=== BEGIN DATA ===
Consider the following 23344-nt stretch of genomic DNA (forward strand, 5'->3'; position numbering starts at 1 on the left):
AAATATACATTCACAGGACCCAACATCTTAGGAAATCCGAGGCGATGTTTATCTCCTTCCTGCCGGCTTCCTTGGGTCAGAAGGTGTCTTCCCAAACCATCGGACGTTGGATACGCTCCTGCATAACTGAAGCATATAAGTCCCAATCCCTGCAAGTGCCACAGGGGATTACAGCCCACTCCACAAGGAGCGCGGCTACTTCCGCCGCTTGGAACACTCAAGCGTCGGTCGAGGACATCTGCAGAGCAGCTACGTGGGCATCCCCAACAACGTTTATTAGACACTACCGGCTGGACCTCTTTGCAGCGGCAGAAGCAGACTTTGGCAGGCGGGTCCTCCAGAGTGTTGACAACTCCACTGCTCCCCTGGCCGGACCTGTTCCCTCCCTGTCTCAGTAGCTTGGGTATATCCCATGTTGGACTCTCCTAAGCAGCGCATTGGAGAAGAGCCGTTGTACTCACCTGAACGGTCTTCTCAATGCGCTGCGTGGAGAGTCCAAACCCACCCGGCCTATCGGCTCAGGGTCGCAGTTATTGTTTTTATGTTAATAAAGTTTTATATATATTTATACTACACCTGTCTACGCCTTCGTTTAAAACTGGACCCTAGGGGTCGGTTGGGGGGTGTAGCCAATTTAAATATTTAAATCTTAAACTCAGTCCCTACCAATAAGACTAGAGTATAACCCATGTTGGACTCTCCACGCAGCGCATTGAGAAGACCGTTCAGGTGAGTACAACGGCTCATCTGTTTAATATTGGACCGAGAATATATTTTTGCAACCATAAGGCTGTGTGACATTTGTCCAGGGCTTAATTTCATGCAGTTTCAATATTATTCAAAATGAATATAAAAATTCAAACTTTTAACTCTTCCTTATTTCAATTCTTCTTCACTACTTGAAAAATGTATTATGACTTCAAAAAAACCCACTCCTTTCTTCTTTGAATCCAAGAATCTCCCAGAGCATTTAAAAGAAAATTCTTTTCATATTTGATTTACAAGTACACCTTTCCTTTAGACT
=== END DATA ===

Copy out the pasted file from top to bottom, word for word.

Consider the following 23344-nt stretch of genomic DNA (forward strand, 5'->3'; position numbering starts at 1 on the left):
AAATATACATTCACAGGACCCAACATCTTAGGAAATCCGAGGCGATGTTTATCTCCTTCCTGCCGGCTTCCTTGGGTCAGAAGGTGTCTTCCCAAACCATCGGACGTTGGATACGCTCCTGCATAACTGAAGCATATAAGTCCCAATCCCTGCAAGTGCCACAGGGGATTACAGCCCACTCCACAAGGAGCGCGGCTACTTCCGCCGCTTGGAACACTCAAGCGTCGGTCGAGGACATCTGCAGAGCAGCTACGTGGGCATCCCCAACAACGTTTATTAGACACTACCGGCTGGACCTCTTTGCAGCGGCAGAAGCAGACTTTGGCAGGCGGGTCCTCCAGAGTGTTGACAACTCCACTGCTCCCCTGGCCGGACCTGTTCCCTCCCTGTCTCAGTAGCTTGGGTATATCCCATGTTGGACTCTCCTAAGCAGCGCATTGGAGAAGAGCCGTTGTACTCACCTGAACGGTCTTCTCAATGCGCTGCGTGGAGAGTCCAAACCCACCCGGCCTATCGGCTCAGGGTCGCAGTTATTGTTTTTATGTTAATAAAGTTTTATATATATTTATACTACACCTGTCTACGCCTTCGTTTAAAACTGGACCCTAGGGGTCGGTTGGGGGGTGTAGCCAATTTAAATATTTAAATCTTAAACTCAGTCCCTACCAATAAGACTAGAGTATAACCCATGTTGGACTCTCCACGCAGCGCATTGAGAAGACCGTTCAGGTGAGTACAACGGCTCATCTGTTTAATATTGGACCGAGAATATATTTTTGCAACCATAAGGCTGTGTGACATTTGTCCAGGGCTTAATTTCATGCAGTTTCAATATTATTCAAAATGAATATAAAAATTCAAACTTTTAACTCTTCCTTATTTCAATTCTTCTTCACTACTTGAAAAATGTATTATGACTTCAAAAAAACCCACTCCTTTCTTCTTTGAATCCAAGAATCTCCCAGAGCATTTAAAAGAAAATTCTTTTCATATTTGATTTACAAGTACACCTTTCCTTTAGACT